Over here in the US at least, it’s always framed as the farmers being the true nobility, the salt of the earth and benefactors of mankind who, because their fathers, grandfathers, and great-grandfathers made a living as farmers, are entitled to whatever direct or indirect subsidies may be required for them to make a living as farmers too.

Of course the small independent farmer is more and more a myth here, too. Large corporate farms are the main recipients of those subsidies. But they keep the myth around to justify it.

Bernie G.
Bernie G.
26 days ago
Reply to  Thomas Knapp

The French are a little romantic about their farmers too. The extent to which the Brits buy into the story depends in large part to how much disposable income each individual has. I’m fortunate and can afford to indulge my farming neighbours, but it seems a tad unfair to deny the rank and file their Friday steak and chips by pricing such beyond their means. Much of the budget beef England consumes probably comes from the Irish Republic anyway – seems a shame to deny NZ or other friends a share of the action.

Barks
Barks
26 days ago
Reply to  Thomas Knapp

Sort of. The US farmers grow corn for the ethanol subsidies, sugar and milk for the sugar and milk price supports, etc. It seems most vegetables and fruits are imported from Latin America. Grass fed cattle take some raising, probably.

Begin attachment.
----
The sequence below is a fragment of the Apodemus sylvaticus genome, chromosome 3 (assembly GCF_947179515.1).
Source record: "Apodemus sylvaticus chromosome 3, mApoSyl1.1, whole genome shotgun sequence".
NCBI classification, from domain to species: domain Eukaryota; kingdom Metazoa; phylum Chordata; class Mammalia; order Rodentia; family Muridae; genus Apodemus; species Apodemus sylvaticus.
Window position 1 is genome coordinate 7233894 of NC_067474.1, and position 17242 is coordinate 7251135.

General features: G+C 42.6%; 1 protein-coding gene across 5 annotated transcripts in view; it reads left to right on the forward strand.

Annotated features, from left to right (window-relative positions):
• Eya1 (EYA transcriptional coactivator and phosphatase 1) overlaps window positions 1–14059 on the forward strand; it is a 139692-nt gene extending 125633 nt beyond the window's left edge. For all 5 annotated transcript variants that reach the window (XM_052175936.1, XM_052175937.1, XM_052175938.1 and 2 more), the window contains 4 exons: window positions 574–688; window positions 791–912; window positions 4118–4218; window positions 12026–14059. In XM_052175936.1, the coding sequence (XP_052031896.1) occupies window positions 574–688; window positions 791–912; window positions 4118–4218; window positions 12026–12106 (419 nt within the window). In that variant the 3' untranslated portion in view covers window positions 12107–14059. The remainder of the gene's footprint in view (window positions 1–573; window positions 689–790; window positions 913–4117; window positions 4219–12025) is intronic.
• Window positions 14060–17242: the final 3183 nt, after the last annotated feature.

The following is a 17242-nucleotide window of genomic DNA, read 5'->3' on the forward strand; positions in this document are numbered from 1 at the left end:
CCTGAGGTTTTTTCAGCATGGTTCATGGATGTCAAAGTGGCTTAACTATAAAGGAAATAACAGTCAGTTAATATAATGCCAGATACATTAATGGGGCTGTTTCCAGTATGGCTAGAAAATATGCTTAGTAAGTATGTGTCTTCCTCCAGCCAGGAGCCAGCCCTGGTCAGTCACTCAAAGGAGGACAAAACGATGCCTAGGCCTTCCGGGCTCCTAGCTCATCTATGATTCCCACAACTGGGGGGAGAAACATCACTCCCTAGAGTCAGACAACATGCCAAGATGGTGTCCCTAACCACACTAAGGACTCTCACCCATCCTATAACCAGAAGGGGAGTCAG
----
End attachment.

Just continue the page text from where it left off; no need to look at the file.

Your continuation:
Spike
Spike
26 days ago
Reply to  Barks

But none of these government programs are because we need the product—It no longer makes any sense to dilute our gasoline with ethanol—but because politicians like it when farmers are on welfare.

Boganboy
Boganboy
26 days ago
Reply to  Spike

I understand Biden’s cutting back on fracking and stopping pipelines from Canada. And grovelling to the terroristocrats in the Middle East.

So you might need that ethanol yet.

bloke in spain
bloke in spain
26 days ago

Since I haven’t shopped in the UK for some years I thought I’d go to Tesco’s website & see how much you Brits are paying for your Friday night steak & chips. Bloody heck! Rump steak. 50% more than I am. Maybe I’d have to make do with hamburger. Jeez! Minced beef nearly 100% more. Sounds like somebody there’s taking the piss.

john77
john77
26 days ago
Reply to  bloke in spain

@ bis Tesco is awful value for money on up-market products unless you buy them on sell-buy date after the second reduction. And not always then: last week I went to my local Tesco to buy something and spotted a “Finest” sirloin steak at one-quarter of the pre-reduction price, so I gave it a try – it was nothing like as good as the ones from my local butcher which cost less than Tesco’s “Finest” at nominal price. Tesco was created to “pile ’em high and sell ’em cheap” not to sell rump steak. High quality local butcher Rump Steak… Read more »

Quentin Vole
Quentin Vole
25 days ago
Reply to  john77

Spanish steak may be cheaper but it’s not very good (lamb OTOH is excellent). I’d never opt for steak in any Spanish eatery. the only exception was a place in Madrid near Las Ventas (the bullring) which served ox and was bloody delicious. I can’t remember the name, but I doubt it’s still there (this was over 30 years ago).

bloke in spain
bloke in spain
22 days ago
Reply to  john77

Is steak up-market? Good grief!